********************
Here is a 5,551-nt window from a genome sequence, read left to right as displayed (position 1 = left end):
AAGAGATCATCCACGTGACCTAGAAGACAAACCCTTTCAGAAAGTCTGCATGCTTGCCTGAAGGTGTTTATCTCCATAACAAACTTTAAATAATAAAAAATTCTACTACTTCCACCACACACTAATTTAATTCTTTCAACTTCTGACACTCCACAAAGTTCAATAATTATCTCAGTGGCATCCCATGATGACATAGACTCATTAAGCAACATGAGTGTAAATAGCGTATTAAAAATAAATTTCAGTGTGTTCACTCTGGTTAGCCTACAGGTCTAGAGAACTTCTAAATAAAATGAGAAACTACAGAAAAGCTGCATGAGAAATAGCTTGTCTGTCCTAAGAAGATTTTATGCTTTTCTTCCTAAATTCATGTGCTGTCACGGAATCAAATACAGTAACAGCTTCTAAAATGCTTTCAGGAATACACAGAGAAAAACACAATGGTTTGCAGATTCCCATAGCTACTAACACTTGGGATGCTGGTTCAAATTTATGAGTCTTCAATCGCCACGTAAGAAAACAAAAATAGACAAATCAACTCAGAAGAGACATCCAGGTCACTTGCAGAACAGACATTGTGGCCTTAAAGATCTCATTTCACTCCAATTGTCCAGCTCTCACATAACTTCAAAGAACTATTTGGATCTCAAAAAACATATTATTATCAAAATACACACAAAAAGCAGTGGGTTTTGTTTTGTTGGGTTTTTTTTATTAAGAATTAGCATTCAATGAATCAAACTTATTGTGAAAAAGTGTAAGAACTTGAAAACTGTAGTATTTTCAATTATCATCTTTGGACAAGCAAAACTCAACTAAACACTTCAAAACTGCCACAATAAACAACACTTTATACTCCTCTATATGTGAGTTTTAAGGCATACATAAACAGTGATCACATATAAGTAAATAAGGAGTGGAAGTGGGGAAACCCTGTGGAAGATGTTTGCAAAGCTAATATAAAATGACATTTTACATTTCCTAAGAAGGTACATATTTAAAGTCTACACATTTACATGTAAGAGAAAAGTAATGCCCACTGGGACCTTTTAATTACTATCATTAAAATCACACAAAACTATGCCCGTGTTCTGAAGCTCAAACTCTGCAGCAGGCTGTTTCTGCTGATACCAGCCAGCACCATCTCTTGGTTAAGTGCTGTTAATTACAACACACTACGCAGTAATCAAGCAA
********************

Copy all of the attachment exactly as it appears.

Here is a 5,551-nt window from a genome sequence, read left to right as displayed (position 1 = left end):
AAGAGATCATCCACGTGACCTAGAAGACAAACCCTTTCAGAAAGTCTGCATGCTTGCCTGAAGGTGTTTATCTCCATAACAAACTTTAAATAATAAAAAATTCTACTACTTCCACCACACACTAATTTAATTCTTTCAACTTCTGACACTCCACAAAGTTCAATAATTATCTCAGTGGCATCCCATGATGACATAGACTCATTAAGCAACATGAGTGTAAATAGCGTATTAAAAATAAATTTCAGTGTGTTCACTCTGGTTAGCCTACAGGTCTAGAGAACTTCTAAATAAAATGAGAAACTACAGAAAAGCTGCATGAGAAATAGCTTGTCTGTCCTAAGAAGATTTTATGCTTTTCTTCCTAAATTCATGTGCTGTCACGGAATCAAATACAGTAACAGCTTCTAAAATGCTTTCAGGAATACACAGAGAAAAACACAATGGTTTGCAGATTCCCATAGCTACTAACACTTGGGATGCTGGTTCAAATTTATGAGTCTTCAATCGCCACGTAAGAAAACAAAAATAGACAAATCAACTCAGAAGAGACATCCAGGTCACTTGCAGAACAGACATTGTGGCCTTAAAGATCTCATTTCACTCCAATTGTCCAGCTCTCACATAACTTCAAAGAACTATTTGGATCTCAAAAAACATATTATTATCAAAATACACACAAAAAGCAGTGGGTTTTGTTTTGTTGGGTTTTTTTTATTAAGAATTAGCATTCAATGAATCAAACTTATTGTGAAAAAGTGTAAGAACTTGAAAACTGTAGTATTTTCAATTATCATCTTTGGACAAGCAAAACTCAACTAAACACTTCAAAACTGCCACAATAAACAACACTTTATACTCCTCTATATGTGAGTTTTAAGGCATACATAAACAGTGATCACATATAAGTAAATAAGGAGTGGAAGTGGGGAAACCCTGTGGAAGATGTTTGCAAAGCTAATATAAAATGACATTTTACATTTCCTAAGAAGGTACATATTTAAAGTCTACACATTTACATGTAAGAGAAAAGTAATGCCCACTGGGACCTTTTAATTACTATCATTAAAATCACACAAAACTATGCCCGTGTTCTGAAGCTCAAACTCTGCAGCAGGCTGTTTCTGCTGATACCAGCCAGCACCATCTCTTGGTTAAGTGCTGTTAATTACAACACACTACGCAGTAATCAAGCAA